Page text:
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Exploring GRC automation benefits and challenges

Governance, risk and compliance is a crucial enterprise task but can be costly and time-consuming. This is where GRC automation fits in. Learn about its benefits and challenges.

By: Paul Kirvan / Published: 09 Apr 2021

Overseeing governance, risk and compliance manually -- by using spreadsheets, for example -- might be sufficient if GRC is deemed only minimally or moderately important.


Yet, if your organization, regardless of size, recognizes the significance of a structured and continuous approach to GRC, then it may make sense to automate those activities.


But where to start?

And why automate at all?

Let's examine some fundamental considerations of automating GRC activities, and cite some of the benefits that may result.


Where GRC fits into an enterprise security strategy

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GRC can apply to virtually any aspect of business operations, from strategic planning to operational management. From an IT perspective, GRC is an integral part of achieving the best possible infrastructure and operational environment.


Good governance of IT operations ensures various functions will be performed according to established policies and procedures, with monitoring, review, assessment and updating of functions as needed. Managing risk is an essential element of IT management, especially as cybersecurity threats become more frequent and severe. Identifying and managing operational risks, threats and vulnerabilities is perhaps the most important IT activity today. IT organizations that are periodically audited must ensure they are compliant with a broad range of regulations and standards, among them NIST Special Publication 800-53, HIPAA and Gramm-Leach-Bliley Act. Rules for good IT practice, such as ITIL service management, must also be followed. Achieving audit compliance also encompasses the development and approval of IT policies and procedures that address a broad range of activities.


Why automate GRC?

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As IT organizations become bigger and more complex, GRC automation makes greater sense. It provides a systematic, predictable and easy-to-manage environment for all GRC issues. Spreadsheets can be used to manage GRC activities and can be programmed to create a dashboard that displays important GRC data. However, as companies wrestle with effectively managing an ever-growing number of GRC issues, automation makes sense. A GRC automation framework can handle many more transactions, provide greater analysis of GRC metrics and issue alerts when those metrics exceed normal performance boundaries.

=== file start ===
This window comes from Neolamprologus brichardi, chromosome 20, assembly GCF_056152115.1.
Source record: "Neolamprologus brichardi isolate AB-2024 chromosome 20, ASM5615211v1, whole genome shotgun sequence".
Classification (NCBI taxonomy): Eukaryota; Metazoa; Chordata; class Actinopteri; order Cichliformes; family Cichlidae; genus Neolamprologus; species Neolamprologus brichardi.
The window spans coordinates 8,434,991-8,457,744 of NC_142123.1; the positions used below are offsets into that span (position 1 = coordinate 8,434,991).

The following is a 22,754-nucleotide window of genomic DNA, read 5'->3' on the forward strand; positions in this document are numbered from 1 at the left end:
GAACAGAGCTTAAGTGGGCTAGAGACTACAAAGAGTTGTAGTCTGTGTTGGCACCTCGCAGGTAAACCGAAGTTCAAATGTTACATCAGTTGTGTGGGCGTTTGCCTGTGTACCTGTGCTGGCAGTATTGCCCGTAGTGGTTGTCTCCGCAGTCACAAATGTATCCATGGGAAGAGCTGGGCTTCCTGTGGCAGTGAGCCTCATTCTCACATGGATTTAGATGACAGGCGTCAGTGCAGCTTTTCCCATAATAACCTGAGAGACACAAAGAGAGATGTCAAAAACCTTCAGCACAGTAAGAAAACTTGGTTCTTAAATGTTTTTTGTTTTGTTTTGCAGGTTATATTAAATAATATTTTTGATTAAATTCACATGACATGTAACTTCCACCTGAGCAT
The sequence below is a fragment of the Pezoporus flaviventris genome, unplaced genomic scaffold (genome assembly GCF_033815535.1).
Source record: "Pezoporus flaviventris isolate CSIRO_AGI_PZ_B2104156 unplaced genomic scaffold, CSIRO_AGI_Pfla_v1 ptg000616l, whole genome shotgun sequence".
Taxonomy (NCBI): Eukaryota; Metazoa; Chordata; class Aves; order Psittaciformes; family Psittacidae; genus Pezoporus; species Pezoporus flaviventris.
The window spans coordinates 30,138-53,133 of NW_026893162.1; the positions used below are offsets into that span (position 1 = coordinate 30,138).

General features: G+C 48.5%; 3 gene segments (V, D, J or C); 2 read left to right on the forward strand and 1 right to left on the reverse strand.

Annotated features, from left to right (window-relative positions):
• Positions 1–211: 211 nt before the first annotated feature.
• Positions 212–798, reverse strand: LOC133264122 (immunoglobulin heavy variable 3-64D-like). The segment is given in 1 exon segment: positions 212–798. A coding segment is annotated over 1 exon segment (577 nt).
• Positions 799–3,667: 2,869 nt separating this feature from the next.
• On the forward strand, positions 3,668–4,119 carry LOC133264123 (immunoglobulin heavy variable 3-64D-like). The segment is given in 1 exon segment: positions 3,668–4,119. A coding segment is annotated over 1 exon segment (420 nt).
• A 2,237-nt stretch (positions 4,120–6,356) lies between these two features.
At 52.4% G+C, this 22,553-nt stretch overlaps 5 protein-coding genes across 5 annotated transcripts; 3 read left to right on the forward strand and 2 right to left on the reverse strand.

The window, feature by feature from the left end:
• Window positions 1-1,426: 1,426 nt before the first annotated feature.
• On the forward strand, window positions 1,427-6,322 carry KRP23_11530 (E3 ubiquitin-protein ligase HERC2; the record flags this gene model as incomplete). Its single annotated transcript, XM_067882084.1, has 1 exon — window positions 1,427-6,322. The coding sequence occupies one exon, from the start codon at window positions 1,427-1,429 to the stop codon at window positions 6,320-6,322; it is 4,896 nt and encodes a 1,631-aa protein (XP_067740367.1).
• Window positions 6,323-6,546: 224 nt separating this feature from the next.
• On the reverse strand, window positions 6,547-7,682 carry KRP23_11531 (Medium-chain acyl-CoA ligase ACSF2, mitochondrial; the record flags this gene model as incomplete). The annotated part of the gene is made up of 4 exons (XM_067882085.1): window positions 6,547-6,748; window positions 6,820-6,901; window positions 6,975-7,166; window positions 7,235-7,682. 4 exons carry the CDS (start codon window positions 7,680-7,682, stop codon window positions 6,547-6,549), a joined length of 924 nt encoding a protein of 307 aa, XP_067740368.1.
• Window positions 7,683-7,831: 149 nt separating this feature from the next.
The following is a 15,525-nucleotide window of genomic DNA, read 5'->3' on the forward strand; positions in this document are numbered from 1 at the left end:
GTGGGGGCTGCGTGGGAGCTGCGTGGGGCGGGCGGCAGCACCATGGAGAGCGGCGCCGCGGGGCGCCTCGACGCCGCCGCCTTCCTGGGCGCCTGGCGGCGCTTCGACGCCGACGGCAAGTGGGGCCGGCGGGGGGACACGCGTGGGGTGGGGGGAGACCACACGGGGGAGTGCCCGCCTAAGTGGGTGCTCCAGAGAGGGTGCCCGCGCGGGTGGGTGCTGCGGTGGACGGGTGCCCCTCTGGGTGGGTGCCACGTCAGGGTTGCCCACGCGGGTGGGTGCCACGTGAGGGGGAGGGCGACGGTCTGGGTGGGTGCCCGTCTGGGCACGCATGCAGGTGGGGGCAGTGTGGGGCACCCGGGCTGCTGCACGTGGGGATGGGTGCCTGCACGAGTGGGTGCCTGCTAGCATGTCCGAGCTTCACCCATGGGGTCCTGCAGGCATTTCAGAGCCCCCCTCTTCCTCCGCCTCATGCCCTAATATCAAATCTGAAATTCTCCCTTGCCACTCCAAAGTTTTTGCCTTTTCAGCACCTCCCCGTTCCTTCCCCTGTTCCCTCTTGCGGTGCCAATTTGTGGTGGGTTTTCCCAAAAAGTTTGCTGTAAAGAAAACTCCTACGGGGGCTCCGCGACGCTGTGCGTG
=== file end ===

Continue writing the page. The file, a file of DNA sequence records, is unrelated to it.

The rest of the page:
GRC systems are also essential cybersecurity tools. They can examine activities and responses, support post-event analyses and ensure compliance with established performance metrics. This gives IT managers the ability to determine if their companies' operations are performing optimally, that risks are minimized and that compliance standards are being met.


GRC automation benefits and challenges

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Effective management of a large, complex IT organization requires a lot of information. Data produced by GRC systems identifies what is working well, what may be moving into a "yellow" area and what activities are not performing, measured against policies, procedures and performance metrics. Timely management and operational adjustments are easier to make with the right data, and GRC systems -- if configured correctly -- can present results in a format that is easily understood and actionable.


Conversely, GRC systems have some drawbacks. They may be too costly for some IT organizations, and staffing must be sufficient to ensure the system can be managed and configured correctly. Additionally, some companies might be swamped with other IT developments and find it too difficult to launch a GRC automation project.


Finally, senior management may not be supportive of a GRC initiative. With the right due diligence and a careful review of available GRC options, however, it may be possible to persuade senior management that a GRC initiative will generate organizational benefits. An argument that might help: Present management with an analysis of the risks the firm may face if it does not invest in GRC automation.


An example of GRC automation in action

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A major automobile manufacturer that uses SAP for ERP decided to implement an SAP authorization model. To do that, it wanted to establish GRC controls for access management, governance and compliance. The winning product also needed flexible reporting capabilities to manage future IT audit engagements.


Because the company is an existing SAP user, it selected SAP's Dynamic Authorization Management app to plan and orchestrate the process. The system uses enterprise processes and profiles as a means to design access authorization based on roles and responsibilities. The manufacturer also rolled out SAP GRC Access Control, which assesses the process of user access management and defines workflows to automate the procedure. GRC made it easier for the company to design superuser privilege management processes, access rules, mitigation controls and setup alerts. The software also made it possible for the vendor to create an easy-to-manage authorization process, launch a training and awareness program, and simplify system maintenance.



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